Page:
Away from the villa but in the adjacent area picked up a single Bee-eater, a single (singing) Blackcap and a Little Owl. On the Vale do Milho golf course Little Grebe had young on one of the small lakes (with three Muscovey Duck looking slightly out of place!).
Also had feral Fischer's Lovebird in the area.

Out on the coast a single Black Redstart and from the cliffs Cory's Shearwater moving through.


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Reserva Natural do Estuário do Teja

Arriving in Montijo on the Tagus Estuary (Lisbon), I was devastated to see a compound with a huge Ruston Bucyrus with a massive bucket attached along with a host of tippers and plant. What was once riverside scrubland was being converted into a new marina.

Next morning, first thing I found that my fears were unfounded. It wasn't long before I saw a black shoulder kite hunting (hovering) beyond the harbour build. Much of the scrubland has been cleared however a couple of islands still hold bluethroat, a very timid bird so a treasure to see.

My last visit here was in November 2014 when I used public transport to get around. As I was staying in Lisbon this proved a little time consuming and so on this trip I took the plunge and hired a car, deciding to stay on the south side of the river where I felt much closer to the birding. Having only three days (four nights), this proved beneficial. (TRYP Montijo Parque Hotel information on any travel website).

Just before lunch on my first day, I set off along route E118 looking to visit the heart of the Tejo Reserve. Cork woodland lined the road and I was tempted to call in on one of the wineries on route but my temperance held for which I am very happy. The reason being I got a lifer in a Wryneck. In the area I also found yellow wagtail, northern wheatear, stonechat, whinchat, kestrel, buzzard and marsh harrier. On my second day to the area I also bagged (not a lifer but still a find), great grey shrike.

Even though it was late September the temperature was around 25°C and with the sun dipping in the sky I returned to Alchochete. The promenade is west facing and a glorious sunset highlighted a flighty flock of sanderlings with a few turnstones as passengers.

Last day found me firstly spending time riverside in Montijo the back to Alchochete and a park (Sitio das Hortas) which borders the Tagus Reserve. Highlight of this day were the thousands of flamingos feeding within the estuary and a hoopoe that I flushed up onto a telegraph wire. I also caught another Wryneck along with Sardinian warbler and Cetti's warbler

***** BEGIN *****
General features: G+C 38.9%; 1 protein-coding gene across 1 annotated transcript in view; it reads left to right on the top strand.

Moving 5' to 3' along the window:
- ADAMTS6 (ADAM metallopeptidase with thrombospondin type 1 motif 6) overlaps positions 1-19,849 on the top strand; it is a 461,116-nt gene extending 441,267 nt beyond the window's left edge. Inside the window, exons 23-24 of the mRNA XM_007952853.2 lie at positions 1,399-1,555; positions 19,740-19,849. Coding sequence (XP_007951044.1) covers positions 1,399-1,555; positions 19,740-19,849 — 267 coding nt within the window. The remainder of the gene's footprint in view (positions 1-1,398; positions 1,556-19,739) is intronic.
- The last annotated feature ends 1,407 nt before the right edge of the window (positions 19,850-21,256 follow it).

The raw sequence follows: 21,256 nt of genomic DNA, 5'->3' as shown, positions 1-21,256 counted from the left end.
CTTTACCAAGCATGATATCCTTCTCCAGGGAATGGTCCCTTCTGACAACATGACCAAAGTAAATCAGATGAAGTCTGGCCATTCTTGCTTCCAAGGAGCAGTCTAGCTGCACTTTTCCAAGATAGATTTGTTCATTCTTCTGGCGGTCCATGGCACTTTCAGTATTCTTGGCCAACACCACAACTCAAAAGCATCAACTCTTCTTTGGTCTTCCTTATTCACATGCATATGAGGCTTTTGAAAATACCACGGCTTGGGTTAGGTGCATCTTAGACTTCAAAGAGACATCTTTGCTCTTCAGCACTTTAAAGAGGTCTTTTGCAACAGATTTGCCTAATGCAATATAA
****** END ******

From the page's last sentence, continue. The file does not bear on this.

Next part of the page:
Listed birds seen:

Sandwich tern, Kentish plover, Bar-tailed godwit, Common sandpiper, siskin, house sparrow, black redstart, chaffinch, cattle egret, little egret, cormorant, blackbird, jay, great tit, blue tit, willow warbler, crested lark, yellow wagtail, turtle dove, heron, spoonbill, sparrowhawk, purple gallinule, black winged stint, ringed plover, Mediterranean gull, great spotted woodpecker, swallow, house martin, waxbill, zitting cisticola, rook, carrion crow.

Two birds that evaded me on this trip are Osprey and Azure-winged magpie, both of which I saw in November last year.

TAP and Easy Jet both fly direct to Lisbon which is a 2 ˝ hour flight. Lisbon and Pena Palace are both a delight should you want to make a holiday out of the trip.

-- Edited by Kevin Forde on Monday 5th of October 2015 12:15:28 PM


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I got back from a week in Portugal yesterday, and my first taste of birding abroad fitted around a family holiday. We stayed in Albufeira in a villa and I was mainly birding around the scrub, orchards and lemon groves heading away from the beach. I also had a morning over at Vilamoura. The number of House Sparrows around really surprised me, they were everywhere. Also really common compared to the UK were Collared Doves and House Martins. Slightly weird was a complete lack of crows or Woodpigeon. It was about 35 degrees at the start of the week but got slightly cooler and breezier by the end, a mere 30-31.

I saw 18 new species, which I was pretty pleased with. Most were common birds but a couple were decent. It started at the villa, in the first hour after we arrived I saw Serin, Azure-winged Magpie and Red-rumped Swallow.

At teatime I walked up a road heading out of the resort area and in a smallholding type field I saw a juvenile Woodchat Shrike on some garden canes. Really happy as this was a bird I was really looking forward to seeing. I watched it hunt for a bit and noticed a trio of Crested Larks in the same place. So that was 5 new birds on the first day! I liked the Larks too, enjoyed them running about.